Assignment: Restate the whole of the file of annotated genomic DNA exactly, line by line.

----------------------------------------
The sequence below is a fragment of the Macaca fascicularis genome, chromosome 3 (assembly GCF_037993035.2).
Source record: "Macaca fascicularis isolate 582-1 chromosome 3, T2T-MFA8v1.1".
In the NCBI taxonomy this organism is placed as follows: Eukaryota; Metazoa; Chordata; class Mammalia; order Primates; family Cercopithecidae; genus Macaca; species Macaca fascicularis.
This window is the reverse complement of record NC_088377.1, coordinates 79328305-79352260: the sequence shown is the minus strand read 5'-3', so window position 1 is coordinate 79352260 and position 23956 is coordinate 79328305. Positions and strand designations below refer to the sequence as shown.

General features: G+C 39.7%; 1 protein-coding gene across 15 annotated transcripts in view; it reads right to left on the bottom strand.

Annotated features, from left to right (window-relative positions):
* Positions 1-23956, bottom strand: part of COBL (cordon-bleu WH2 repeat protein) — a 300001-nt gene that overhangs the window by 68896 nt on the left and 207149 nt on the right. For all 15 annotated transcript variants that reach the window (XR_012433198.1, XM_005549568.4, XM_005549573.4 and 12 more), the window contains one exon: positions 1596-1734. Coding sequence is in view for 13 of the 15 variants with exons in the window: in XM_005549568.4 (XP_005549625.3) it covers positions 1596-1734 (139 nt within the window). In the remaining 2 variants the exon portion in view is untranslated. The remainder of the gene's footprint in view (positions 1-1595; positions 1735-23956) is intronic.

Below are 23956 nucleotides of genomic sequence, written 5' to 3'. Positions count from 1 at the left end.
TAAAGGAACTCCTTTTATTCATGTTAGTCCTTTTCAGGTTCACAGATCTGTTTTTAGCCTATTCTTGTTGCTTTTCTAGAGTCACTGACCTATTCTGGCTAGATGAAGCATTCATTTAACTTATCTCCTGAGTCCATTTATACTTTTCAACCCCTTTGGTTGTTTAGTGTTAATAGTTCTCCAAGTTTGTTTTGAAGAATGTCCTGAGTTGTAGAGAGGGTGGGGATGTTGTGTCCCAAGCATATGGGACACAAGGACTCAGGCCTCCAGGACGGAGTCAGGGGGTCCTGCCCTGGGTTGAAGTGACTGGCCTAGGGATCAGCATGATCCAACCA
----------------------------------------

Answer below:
The sequence below is a fragment of the Macaca fascicularis genome, chromosome 3 (assembly GCF_037993035.2).
Source record: "Macaca fascicularis isolate 582-1 chromosome 3, T2T-MFA8v1.1".
In the NCBI taxonomy this organism is placed as follows: Eukaryota; Metazoa; Chordata; class Mammalia; order Primates; family Cercopithecidae; genus Macaca; species Macaca fascicularis.
This window is the reverse complement of record NC_088377.1, coordinates 79328305-79352260: the sequence shown is the minus strand read 5'-3', so window position 1 is coordinate 79352260 and position 23956 is coordinate 79328305. Positions and strand designations below refer to the sequence as shown.

General features: G+C 39.7%; 1 protein-coding gene across 15 annotated transcripts in view; it reads right to left on the bottom strand.

Annotated features, from left to right (window-relative positions):
* Positions 1-23956, bottom strand: part of COBL (cordon-bleu WH2 repeat protein) — a 300001-nt gene that overhangs the window by 68896 nt on the left and 207149 nt on the right. For all 15 annotated transcript variants that reach the window (XR_012433198.1, XM_005549568.4, XM_005549573.4 and 12 more), the window contains one exon: positions 1596-1734. Coding sequence is in view for 13 of the 15 variants with exons in the window: in XM_005549568.4 (XP_005549625.3) it covers positions 1596-1734 (139 nt within the window). In the remaining 2 variants the exon portion in view is untranslated. The remainder of the gene's footprint in view (positions 1-1595; positions 1735-23956) is intronic.

Below are 23956 nucleotides of genomic sequence, written 5' to 3'. Positions count from 1 at the left end.
TAAAGGAACTCCTTTTATTCATGTTAGTCCTTTTCAGGTTCACAGATCTGTTTTTAGCCTATTCTTGTTGCTTTTCTAGAGTCACTGACCTATTCTGGCTAGATGAAGCATTCATTTAACTTATCTCCTGAGTCCATTTATACTTTTCAACCCCTTTGGTTGTTTAGTGTTAATAGTTCTCCAAGTTTGTTTTGAAGAATGTCCTGAGTTGTAGAGAGGGTGGGGATGTTGTGTCCCAAGCATATGGGACACAAGGACTCAGGCCTCCAGGACGGAGTCAGGGGGTCCTGCCCTGGGTTGAAGTGACTGGCCTAGGGATCAGCATGATCCAACCA